- I used to say that the Big Ten has a tiered selection process when it comes to selecting teams but I don’t really believe that anymore. Basically, the bowls will choose whoever they want. If you want to rank them in “respectability” you could say: 1) Rose, 2) Orange, 3) Citrus, 4) Holiday, Outback, 5) Pinstripe, Music City/TaxSlayer, and Redbox, 6) Quick Lane and First Responder (formerly known as the Heart of Dallas Bowl)/Armed Forces.
- As the Orange Bowl is not hosting a Playoff semifinal, a Big Ten team will be eligible, but not guaranteed to play in Miami.
- Iowa has played in the following bowls since 2010: Insight, Outback, TaxSlayer, Rose, Outback, Pinstripe, Outback.
Now, the following could be considered “rules” or they could be considered “goals” for bowl games. It isn’t clear whether or not these things are contractual or not. With that explanation given, here are some Iowa-centric “rules”:
- Iowa technically cannot play in the Outback Bowl following this season. The agreement called for five different teams over a period of six years. Only four teams have played in the Outback Bowl during that timeframe: Iowa, Michigan, Northwestern, and Wisconsin.
- Dr. Hawks (great name) brought it to my attention that the Music City Bowl and TaxSlayer Bowl agreement stipulates that three Big Ten teams and three ACC teams are to play over a six-year period (which ends following this season). Three Big Ten teams have already played in the Music City Bowl, so it looks like the Music City should be an ACC bowl game this season.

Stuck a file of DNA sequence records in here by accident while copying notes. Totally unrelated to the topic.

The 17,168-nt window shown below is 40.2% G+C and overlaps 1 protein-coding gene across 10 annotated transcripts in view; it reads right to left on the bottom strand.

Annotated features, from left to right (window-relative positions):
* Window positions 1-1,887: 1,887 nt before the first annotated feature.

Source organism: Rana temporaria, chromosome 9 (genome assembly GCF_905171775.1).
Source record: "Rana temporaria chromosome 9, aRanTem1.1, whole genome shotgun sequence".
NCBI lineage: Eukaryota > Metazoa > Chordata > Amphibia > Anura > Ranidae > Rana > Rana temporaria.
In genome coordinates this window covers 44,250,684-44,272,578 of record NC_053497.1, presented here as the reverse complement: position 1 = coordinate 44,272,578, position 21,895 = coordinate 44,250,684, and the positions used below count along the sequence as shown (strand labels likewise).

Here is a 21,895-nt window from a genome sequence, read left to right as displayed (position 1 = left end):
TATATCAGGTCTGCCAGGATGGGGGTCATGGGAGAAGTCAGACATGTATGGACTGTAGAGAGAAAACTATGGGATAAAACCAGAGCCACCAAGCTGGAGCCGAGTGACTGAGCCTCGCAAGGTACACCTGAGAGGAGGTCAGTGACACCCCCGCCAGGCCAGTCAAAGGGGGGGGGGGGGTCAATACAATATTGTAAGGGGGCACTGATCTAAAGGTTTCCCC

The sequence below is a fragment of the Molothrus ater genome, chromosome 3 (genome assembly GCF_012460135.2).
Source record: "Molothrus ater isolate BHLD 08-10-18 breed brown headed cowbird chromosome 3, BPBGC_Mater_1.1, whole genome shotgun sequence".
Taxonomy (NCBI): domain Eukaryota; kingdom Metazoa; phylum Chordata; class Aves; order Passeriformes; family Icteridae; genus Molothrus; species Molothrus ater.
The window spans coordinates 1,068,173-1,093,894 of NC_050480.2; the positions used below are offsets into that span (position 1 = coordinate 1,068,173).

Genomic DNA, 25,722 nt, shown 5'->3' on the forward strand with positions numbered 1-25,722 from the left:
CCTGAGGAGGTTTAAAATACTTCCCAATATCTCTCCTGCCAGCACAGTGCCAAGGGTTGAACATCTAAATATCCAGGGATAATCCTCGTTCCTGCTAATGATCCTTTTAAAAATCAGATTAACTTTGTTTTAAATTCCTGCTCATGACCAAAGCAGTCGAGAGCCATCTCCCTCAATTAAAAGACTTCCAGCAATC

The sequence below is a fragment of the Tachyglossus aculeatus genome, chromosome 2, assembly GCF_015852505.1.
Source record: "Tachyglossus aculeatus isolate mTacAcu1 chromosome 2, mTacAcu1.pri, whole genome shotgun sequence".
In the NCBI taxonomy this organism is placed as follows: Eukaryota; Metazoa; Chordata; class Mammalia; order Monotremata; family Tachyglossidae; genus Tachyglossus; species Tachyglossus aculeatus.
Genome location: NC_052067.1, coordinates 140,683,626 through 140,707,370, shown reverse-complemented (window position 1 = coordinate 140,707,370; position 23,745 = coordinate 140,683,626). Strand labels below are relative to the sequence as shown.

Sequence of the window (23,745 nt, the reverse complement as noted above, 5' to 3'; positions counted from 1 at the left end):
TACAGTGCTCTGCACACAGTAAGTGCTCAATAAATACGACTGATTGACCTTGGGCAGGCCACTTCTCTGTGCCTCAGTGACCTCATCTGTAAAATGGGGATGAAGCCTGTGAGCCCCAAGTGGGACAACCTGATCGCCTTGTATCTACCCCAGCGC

- If that’s the case, the TaxSlayer Bowl would be a Big Ten game. However, no Big Ten team is to play in the TaxSlayer or Music City Bowl more than once during the term of the agreement. As Iowa played in 2015, they would not be eligible to play in the TaxSlayer Bowl again.
- The Holiday Bowl has met its five-team “quota” so they can choose whoever they want.
- The Pinstripe Bowl has a “goal” of eight different teams in eight years and they’re actually on track with zero repeats since 2014. At the very least, they must have six different teams and as they’ve had five, they’ve got a lot of room to choose whoever they can get.
247 Sports: Holiday, vs. Arizona State
Athlon Sports: Holiday, vs. USC
Bleacher Report: Gator, vs. Kentucky
Brett McMurphy: Holiday, vs. Washington
CBS Sports: Holiday, vs. Arizona State
College Football News: Gator, vs. Kentucky
ESPN (Mark Schlabach): Gator, vs. Tennessee
ESPN (Kyle Bonagura): Gator, vs. Tennessee
SBNation: Holiday, vs. Arizona State
USA Today: Redbox, vs. Washington
Not a lot of movement on the bowl front, as majority of outlets still have the Hawkeyes playing in the Holiday Bowl. You might’ve noticed that their opponent has changed, as I expected, with the Huskies losing 33-28 to my Utah Utes. Now a number of outlets are projecting them to play Arizona State, which would in essence be the ENO BOWL. Maybe Iowa could invite Chris White to be a guest of dishonor and force him to watch what our program missed out on?
Again, assuming those bowl rules are actually “rules,” Iowa cannot play in the TaxSlayer Bowl. Alternatively, if they’re “guidelines,” they could be heading back to Jacksonville to play Tennessee. In no way does that sound appealing. Between Jacksonville and Tennessee fans, the Nebraska fans of the South, I think I’d rather stay home. Or go to San Diego, where the Hawkeyes belong.